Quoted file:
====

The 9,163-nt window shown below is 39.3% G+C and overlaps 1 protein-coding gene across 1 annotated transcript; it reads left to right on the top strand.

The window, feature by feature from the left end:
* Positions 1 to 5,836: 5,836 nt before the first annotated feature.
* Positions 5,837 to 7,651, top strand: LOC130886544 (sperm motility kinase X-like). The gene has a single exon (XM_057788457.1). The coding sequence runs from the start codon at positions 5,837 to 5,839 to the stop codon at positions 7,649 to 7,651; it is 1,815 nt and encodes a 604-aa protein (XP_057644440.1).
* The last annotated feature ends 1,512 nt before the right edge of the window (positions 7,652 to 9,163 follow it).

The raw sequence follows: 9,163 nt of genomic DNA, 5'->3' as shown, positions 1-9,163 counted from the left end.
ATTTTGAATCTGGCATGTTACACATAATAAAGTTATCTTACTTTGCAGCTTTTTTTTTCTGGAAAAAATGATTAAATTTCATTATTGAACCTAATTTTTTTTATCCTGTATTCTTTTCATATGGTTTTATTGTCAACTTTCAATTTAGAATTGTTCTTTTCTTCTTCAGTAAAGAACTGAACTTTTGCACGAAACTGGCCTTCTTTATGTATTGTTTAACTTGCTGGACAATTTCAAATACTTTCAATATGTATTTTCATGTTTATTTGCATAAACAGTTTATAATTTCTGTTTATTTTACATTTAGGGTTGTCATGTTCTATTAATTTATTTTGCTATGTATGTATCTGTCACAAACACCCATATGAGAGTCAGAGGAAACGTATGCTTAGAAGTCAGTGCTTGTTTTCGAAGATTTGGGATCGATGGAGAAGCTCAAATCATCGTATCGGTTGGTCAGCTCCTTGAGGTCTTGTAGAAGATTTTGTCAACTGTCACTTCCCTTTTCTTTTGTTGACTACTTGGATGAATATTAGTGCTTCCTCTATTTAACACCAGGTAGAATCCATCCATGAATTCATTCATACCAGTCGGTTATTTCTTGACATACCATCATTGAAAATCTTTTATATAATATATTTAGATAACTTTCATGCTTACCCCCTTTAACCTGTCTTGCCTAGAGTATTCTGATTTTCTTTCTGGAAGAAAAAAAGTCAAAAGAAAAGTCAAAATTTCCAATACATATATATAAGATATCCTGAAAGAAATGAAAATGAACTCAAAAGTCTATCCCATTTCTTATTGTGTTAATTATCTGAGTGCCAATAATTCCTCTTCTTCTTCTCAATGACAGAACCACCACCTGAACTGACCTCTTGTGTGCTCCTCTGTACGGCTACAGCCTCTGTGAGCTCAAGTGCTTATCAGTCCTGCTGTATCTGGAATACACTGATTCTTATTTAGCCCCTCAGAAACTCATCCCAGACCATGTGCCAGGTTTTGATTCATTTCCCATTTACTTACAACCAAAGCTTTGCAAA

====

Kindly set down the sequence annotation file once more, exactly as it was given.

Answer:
The 9,163-nt window shown below is 39.3% G+C and overlaps 1 protein-coding gene across 1 annotated transcript; it reads left to right on the top strand.

The window, feature by feature from the left end:
* Positions 1 to 5,836: 5,836 nt before the first annotated feature.
* Positions 5,837 to 7,651, top strand: LOC130886544 (sperm motility kinase X-like). The gene has a single exon (XM_057788457.1). The coding sequence runs from the start codon at positions 5,837 to 5,839 to the stop codon at positions 7,649 to 7,651; it is 1,815 nt and encodes a 604-aa protein (XP_057644440.1).
* The last annotated feature ends 1,512 nt before the right edge of the window (positions 7,652 to 9,163 follow it).

The raw sequence follows: 9,163 nt of genomic DNA, 5'->3' as shown, positions 1-9,163 counted from the left end.
ATTTTGAATCTGGCATGTTACACATAATAAAGTTATCTTACTTTGCAGCTTTTTTTTTCTGGAAAAAATGATTAAATTTCATTATTGAACCTAATTTTTTTTATCCTGTATTCTTTTCATATGGTTTTATTGTCAACTTTCAATTTAGAATTGTTCTTTTCTTCTTCAGTAAAGAACTGAACTTTTGCACGAAACTGGCCTTCTTTATGTATTGTTTAACTTGCTGGACAATTTCAAATACTTTCAATATGTATTTTCATGTTTATTTGCATAAACAGTTTATAATTTCTGTTTATTTTACATTTAGGGTTGTCATGTTCTATTAATTTATTTTGCTATGTATGTATCTGTCACAAACACCCATATGAGAGTCAGAGGAAACGTATGCTTAGAAGTCAGTGCTTGTTTTCGAAGATTTGGGATCGATGGAGAAGCTCAAATCATCGTATCGGTTGGTCAGCTCCTTGAGGTCTTGTAGAAGATTTTGTCAACTGTCACTTCCCTTTTCTTTTGTTGACTACTTGGATGAATATTAGTGCTTCCTCTATTTAACACCAGGTAGAATCCATCCATGAATTCATTCATACCAGTCGGTTATTTCTTGACATACCATCATTGAAAATCTTTTATATAATATATTTAGATAACTTTCATGCTTACCCCCTTTAACCTGTCTTGCCTAGAGTATTCTGATTTTCTTTCTGGAAGAAAAAAAGTCAAAAGAAAAGTCAAAATTTCCAATACATATATATAAGATATCCTGAAAGAAATGAAAATGAACTCAAAAGTCTATCCCATTTCTTATTGTGTTAATTATCTGAGTGCCAATAATTCCTCTTCTTCTTCTCAATGACAGAACCACCACCTGAACTGACCTCTTGTGTGCTCCTCTGTACGGCTACAGCCTCTGTGAGCTCAAGTGCTTATCAGTCCTGCTGTATCTGGAATACACTGATTCTTATTTAGCCCCTCAGAAACTCATCCCAGACCATGTGCCAGGTTTTGATTCATTTCCCATTTACTTACAACCAAAGCTTTGCAAA